Those are pearls that were his eyes:
Nothing of him that doth fade
But doth suffer a sea-change
Into something rich and strange.
“Ariel,” The Tempest, I.2
It must be unusual for a culture in the midst of a sea change to see the palpable signs of that change unfold in real-time as we are now. But, as evidenced by the build-up surrounding the Prop 8 and DOMA oral arguments before the Supreme Court this week, that is precisely what is happening now with attitudes toward homosexuality and the right of LGBT folks to be treated as equal under the law. The times they are a’changin’—rapidly, unmistakably.
I remember sitting in a law firm conference room only a few years ago while some lawyers made overtly homophobic remarks. Meanwhile, I knew that one of our other colleagues in the room at the time was gay, though in the closet. Thinking about the agony he must have been feeling at that moment—and in so many similar moments—made me see red. But all I did was start waxing lyrical about the then-recent film Brokeback Mountain. My comments only succeeded in getting the trash-talkers more fired up. Later, I thought about how progress comes in fits and starts: I believed that these same lawyers would not have dared make similar racist remarks in a law firm conference room; but there did not seem to be any self-consciousness about making homophobic and sexist remarks in such quarters at that time. I wondered then how long it would be before being openly gay was as acceptable in a law firm as it was in the theater world in which I had spent about three decades before heading to law school.
Now it really does seem that things are different. It’s not that racism, homophobia, and sexism are vanishing from the earth—or even from the hearts of most people. But a sufficient mass of people are not comfortable with the animus—the “moral opprobrium”—that fueled the passage of the “Defense of Marriage Act” in 1996; therefore, the feeble rationale for discriminating against legally married same-sex couples is easier to spot. That is, attempts to justify the distinction are more obviously difficult to make—at least in terms of the traditional methods of persuasion associated with legal analysis. The vector of change is also now obvious to most. (Even Chief Justice Roberts commented on the “sea change” from the bench during the DOMA argument yesterday, though he suggested that it might be attributable merely to the “political force and effectiveness” of the gay rights movement: “As far as I can tell, political figures are falling over themselves to endorse your side of the case,” he said to Roberta Kaplan, arguing for the Respondent.)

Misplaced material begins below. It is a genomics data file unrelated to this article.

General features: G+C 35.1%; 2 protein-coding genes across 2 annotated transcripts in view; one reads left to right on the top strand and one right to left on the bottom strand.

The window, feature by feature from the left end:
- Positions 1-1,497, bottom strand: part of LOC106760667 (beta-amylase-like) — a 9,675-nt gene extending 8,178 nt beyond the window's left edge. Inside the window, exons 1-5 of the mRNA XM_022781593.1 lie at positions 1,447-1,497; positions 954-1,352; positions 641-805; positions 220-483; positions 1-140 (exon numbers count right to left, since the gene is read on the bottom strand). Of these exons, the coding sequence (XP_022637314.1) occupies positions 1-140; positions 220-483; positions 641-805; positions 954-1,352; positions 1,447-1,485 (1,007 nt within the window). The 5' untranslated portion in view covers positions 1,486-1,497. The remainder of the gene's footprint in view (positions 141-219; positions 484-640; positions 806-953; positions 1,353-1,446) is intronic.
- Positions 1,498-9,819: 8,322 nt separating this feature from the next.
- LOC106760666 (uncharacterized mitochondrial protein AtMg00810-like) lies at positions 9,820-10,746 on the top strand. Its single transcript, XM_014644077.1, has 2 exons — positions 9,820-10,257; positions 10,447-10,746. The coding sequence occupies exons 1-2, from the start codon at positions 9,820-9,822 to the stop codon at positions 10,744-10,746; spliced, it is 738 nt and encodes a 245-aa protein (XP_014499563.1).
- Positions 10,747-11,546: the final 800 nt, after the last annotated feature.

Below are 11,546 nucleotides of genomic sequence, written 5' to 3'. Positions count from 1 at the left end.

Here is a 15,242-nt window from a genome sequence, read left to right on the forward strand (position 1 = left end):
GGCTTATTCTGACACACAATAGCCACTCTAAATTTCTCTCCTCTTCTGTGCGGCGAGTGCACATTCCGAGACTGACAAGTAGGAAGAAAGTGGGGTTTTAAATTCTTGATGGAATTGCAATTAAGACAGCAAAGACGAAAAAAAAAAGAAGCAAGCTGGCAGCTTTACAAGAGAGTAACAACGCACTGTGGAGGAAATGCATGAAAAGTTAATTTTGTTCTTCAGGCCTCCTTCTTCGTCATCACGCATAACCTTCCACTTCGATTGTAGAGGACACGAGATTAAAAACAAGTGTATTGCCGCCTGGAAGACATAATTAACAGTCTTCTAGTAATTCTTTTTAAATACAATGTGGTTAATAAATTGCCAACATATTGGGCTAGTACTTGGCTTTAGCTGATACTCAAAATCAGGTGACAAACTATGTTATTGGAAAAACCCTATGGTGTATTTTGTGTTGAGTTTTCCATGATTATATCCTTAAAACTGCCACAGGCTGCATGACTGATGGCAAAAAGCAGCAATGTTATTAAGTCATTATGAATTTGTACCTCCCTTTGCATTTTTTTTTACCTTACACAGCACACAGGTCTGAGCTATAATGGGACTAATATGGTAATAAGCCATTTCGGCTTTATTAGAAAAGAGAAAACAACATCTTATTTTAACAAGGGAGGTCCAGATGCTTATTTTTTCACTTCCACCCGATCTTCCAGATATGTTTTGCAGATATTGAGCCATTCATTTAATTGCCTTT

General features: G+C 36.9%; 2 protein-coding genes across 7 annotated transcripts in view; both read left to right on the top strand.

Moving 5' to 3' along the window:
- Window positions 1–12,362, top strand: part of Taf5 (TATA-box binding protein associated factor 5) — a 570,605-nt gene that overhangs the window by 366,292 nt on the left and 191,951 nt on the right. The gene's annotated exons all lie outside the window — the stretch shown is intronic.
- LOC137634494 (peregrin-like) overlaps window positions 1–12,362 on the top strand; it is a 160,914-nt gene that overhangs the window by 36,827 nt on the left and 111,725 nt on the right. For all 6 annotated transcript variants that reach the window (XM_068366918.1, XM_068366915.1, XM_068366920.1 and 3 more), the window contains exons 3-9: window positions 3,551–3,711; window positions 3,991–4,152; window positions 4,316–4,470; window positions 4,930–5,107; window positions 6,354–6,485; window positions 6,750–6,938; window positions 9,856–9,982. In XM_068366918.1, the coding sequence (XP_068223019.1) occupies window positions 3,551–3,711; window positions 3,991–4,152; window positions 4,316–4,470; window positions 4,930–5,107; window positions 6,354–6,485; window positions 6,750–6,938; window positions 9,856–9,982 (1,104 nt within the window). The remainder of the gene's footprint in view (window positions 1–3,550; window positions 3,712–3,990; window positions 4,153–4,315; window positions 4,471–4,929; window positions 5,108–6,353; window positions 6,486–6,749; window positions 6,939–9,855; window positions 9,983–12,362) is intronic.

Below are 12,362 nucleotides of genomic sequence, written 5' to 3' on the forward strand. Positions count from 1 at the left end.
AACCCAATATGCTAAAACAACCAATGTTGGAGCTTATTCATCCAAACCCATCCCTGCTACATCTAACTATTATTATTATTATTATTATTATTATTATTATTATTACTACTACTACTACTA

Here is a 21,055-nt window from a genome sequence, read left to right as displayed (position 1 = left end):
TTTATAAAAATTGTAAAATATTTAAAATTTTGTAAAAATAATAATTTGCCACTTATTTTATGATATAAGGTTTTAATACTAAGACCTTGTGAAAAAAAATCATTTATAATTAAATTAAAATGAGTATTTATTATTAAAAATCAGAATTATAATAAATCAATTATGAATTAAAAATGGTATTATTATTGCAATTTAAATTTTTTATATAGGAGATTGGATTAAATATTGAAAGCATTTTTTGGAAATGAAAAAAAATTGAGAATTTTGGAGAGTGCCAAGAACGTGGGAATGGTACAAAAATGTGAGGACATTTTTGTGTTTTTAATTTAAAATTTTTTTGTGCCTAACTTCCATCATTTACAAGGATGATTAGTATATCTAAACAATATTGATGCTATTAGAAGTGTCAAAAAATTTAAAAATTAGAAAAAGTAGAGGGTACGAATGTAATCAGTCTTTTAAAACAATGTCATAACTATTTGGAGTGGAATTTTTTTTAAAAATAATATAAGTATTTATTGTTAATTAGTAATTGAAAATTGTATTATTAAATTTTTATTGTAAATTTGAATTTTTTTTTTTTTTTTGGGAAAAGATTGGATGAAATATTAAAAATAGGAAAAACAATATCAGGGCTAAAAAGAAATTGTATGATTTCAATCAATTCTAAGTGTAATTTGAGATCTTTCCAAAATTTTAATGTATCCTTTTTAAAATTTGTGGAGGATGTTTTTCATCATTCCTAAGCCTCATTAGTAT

Political developments often reflect or try to capitalize on the winds of change—which can be quite ephemeral and whimsical. But political sea changes that result in greater inclusivity are generally grounded in the triumph of both reason and empathy over reactionary thinking and fear of The Other. And although sea changes can seem abrupt, they are really the result of a long, dynamic process that involves many fits and starts, not a linear trajectory. Shakespeare, for instance, might have found the whole tempest over gay marriage confusing since he did not hesitate to write love poems to both a young boy and an older married woman—all while he himself was married to an even older woman whom he had knocked up and then virtually abandoned when he was really still a teenager. That is, the utopic notion of marriage as a sacred bond between one man and one woman only that exists principally for the purpose of begetting legitimate children, Shakespeare would not have recognized. After all, in his day, marriage was really about the exchange of property—with the woman being the main item of property involved in the transaction as a matter of law. And in plenty of places in the world at that time, the Biblical standard of polygamy was still the preferred form of marriage for those men who could afford it. So each time I hear someone defending DOMA based on the premise that marriage has “always” been about a certain type of relationship between one man and one woman, I wonder how carefully they have read their Bible. If the Bible is the touchstone for contemporary arguments about how homosexuality is a scourge and so homosexual people cannot be allowed to marry or at least how this minority group cannot be permitted this option, despite the 14th Amendment’s Equal Protection Clause, unless and until the majority in every state decides to permit it, then it is hard to see how the cultural sea change that led to rejecting Biblical notions of polygamy as the gold standard for marriage can be justified. Constitutional interpretation should not be a matter of political whim, personal preference, or religious creed; but constitutional interpretation shouldn’t be oblivious to coherent political sea changes that resonate with fundamental democratic principles either.